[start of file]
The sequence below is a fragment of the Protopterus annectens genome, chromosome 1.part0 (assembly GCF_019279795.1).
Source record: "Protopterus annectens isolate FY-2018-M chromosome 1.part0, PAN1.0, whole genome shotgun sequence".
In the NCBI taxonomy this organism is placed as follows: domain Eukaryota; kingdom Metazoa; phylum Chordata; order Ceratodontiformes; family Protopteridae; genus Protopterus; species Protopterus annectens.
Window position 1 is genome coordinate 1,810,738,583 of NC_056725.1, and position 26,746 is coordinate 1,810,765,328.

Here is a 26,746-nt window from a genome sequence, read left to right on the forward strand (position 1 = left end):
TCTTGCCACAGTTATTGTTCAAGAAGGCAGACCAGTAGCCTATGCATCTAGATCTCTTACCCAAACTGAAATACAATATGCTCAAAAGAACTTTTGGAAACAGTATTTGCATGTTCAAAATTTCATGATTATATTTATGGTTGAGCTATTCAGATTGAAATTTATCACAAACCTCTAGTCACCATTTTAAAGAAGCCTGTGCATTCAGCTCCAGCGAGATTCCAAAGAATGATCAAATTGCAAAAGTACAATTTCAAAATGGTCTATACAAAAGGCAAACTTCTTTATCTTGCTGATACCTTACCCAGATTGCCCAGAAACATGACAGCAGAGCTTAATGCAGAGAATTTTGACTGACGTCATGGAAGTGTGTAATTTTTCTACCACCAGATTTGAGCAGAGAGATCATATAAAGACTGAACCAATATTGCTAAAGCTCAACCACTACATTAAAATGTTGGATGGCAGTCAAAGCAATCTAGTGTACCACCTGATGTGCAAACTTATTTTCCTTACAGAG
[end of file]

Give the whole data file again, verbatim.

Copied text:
The sequence below is a fragment of the Protopterus annectens genome, chromosome 1.part0 (assembly GCF_019279795.1).
Source record: "Protopterus annectens isolate FY-2018-M chromosome 1.part0, PAN1.0, whole genome shotgun sequence".
In the NCBI taxonomy this organism is placed as follows: domain Eukaryota; kingdom Metazoa; phylum Chordata; order Ceratodontiformes; family Protopteridae; genus Protopterus; species Protopterus annectens.
Window position 1 is genome coordinate 1,810,738,583 of NC_056725.1, and position 26,746 is coordinate 1,810,765,328.

Here is a 26,746-nt window from a genome sequence, read left to right on the forward strand (position 1 = left end):
TCTTGCCACAGTTATTGTTCAAGAAGGCAGACCAGTAGCCTATGCATCTAGATCTCTTACCCAAACTGAAATACAATATGCTCAAAAGAACTTTTGGAAACAGTATTTGCATGTTCAAAATTTCATGATTATATTTATGGTTGAGCTATTCAGATTGAAATTTATCACAAACCTCTAGTCACCATTTTAAAGAAGCCTGTGCATTCAGCTCCAGCGAGATTCCAAAGAATGATCAAATTGCAAAAGTACAATTTCAAAATGGTCTATACAAAAGGCAAACTTCTTTATCTTGCTGATACCTTACCCAGATTGCCCAGAAACATGACAGCAGAGCTTAATGCAGAGAATTTTGACTGACGTCATGGAAGTGTGTAATTTTTCTACCACCAGATTTGAGCAGAGAGATCATATAAAGACTGAACCAATATTGCTAAAGCTCAACCACTACATTAAAATGTTGGATGGCAGTCAAAGCAATCTAGTGTACCACCTGATGTGCAAACTTATTTTCCTTACAGAG